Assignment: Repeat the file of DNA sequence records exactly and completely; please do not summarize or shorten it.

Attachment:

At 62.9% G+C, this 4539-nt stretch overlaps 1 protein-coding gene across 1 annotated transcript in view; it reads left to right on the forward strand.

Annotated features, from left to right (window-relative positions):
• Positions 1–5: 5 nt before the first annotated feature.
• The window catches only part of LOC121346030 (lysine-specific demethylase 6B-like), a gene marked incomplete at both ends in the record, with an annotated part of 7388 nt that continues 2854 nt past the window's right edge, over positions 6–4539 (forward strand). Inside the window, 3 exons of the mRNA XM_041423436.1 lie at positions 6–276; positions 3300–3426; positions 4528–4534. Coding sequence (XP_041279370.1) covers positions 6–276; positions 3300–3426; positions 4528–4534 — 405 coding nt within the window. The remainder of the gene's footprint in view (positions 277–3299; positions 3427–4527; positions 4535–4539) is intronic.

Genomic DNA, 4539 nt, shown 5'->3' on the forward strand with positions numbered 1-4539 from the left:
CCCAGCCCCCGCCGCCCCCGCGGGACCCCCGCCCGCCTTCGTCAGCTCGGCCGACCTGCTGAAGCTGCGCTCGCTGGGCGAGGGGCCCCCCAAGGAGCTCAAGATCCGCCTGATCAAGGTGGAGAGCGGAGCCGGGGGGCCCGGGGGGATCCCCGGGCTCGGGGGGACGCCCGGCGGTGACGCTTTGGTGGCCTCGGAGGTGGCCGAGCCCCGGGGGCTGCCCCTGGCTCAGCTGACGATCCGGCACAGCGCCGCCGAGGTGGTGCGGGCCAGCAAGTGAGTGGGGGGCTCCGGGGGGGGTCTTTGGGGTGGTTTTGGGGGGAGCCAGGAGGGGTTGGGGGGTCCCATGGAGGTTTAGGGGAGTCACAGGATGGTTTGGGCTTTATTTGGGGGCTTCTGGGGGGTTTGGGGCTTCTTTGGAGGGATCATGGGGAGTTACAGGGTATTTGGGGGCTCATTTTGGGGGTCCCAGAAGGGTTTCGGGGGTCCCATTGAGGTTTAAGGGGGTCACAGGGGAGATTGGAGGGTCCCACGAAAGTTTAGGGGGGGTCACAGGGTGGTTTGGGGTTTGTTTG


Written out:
At 62.9% G+C, this 4539-nt stretch overlaps 1 protein-coding gene across 1 annotated transcript in view; it reads left to right on the forward strand.

Annotated features, from left to right (window-relative positions):
• Positions 1–5: 5 nt before the first annotated feature.
• The window catches only part of LOC121346030 (lysine-specific demethylase 6B-like), a gene marked incomplete at both ends in the record, with an annotated part of 7388 nt that continues 2854 nt past the window's right edge, over positions 6–4539 (forward strand). Inside the window, 3 exons of the mRNA XM_041423436.1 lie at positions 6–276; positions 3300–3426; positions 4528–4534. Coding sequence (XP_041279370.1) covers positions 6–276; positions 3300–3426; positions 4528–4534 — 405 coding nt within the window. The remainder of the gene's footprint in view (positions 277–3299; positions 3427–4527; positions 4535–4539) is intronic.

Genomic DNA, 4539 nt, shown 5'->3' on the forward strand with positions numbered 1-4539 from the left:
CCCAGCCCCCGCCGCCCCCGCGGGACCCCCGCCCGCCTTCGTCAGCTCGGCCGACCTGCTGAAGCTGCGCTCGCTGGGCGAGGGGCCCCCCAAGGAGCTCAAGATCCGCCTGATCAAGGTGGAGAGCGGAGCCGGGGGGCCCGGGGGGATCCCCGGGCTCGGGGGGACGCCCGGCGGTGACGCTTTGGTGGCCTCGGAGGTGGCCGAGCCCCGGGGGCTGCCCCTGGCTCAGCTGACGATCCGGCACAGCGCCGCCGAGGTGGTGCGGGCCAGCAAGTGAGTGGGGGGCTCCGGGGGGGGTCTTTGGGGTGGTTTTGGGGGGAGCCAGGAGGGGTTGGGGGGTCCCATGGAGGTTTAGGGGAGTCACAGGATGGTTTGGGCTTTATTTGGGGGCTTCTGGGGGGTTTGGGGCTTCTTTGGAGGGATCATGGGGAGTTACAGGGTATTTGGGGGCTCATTTTGGGGGTCCCAGAAGGGTTTCGGGGGTCCCATTGAGGTTTAAGGGGGTCACAGGGGAGATTGGAGGGTCCCACGAAAGTTTAGGGGGGGTCACAGGGTGGTTTGGGGTTTGTTTG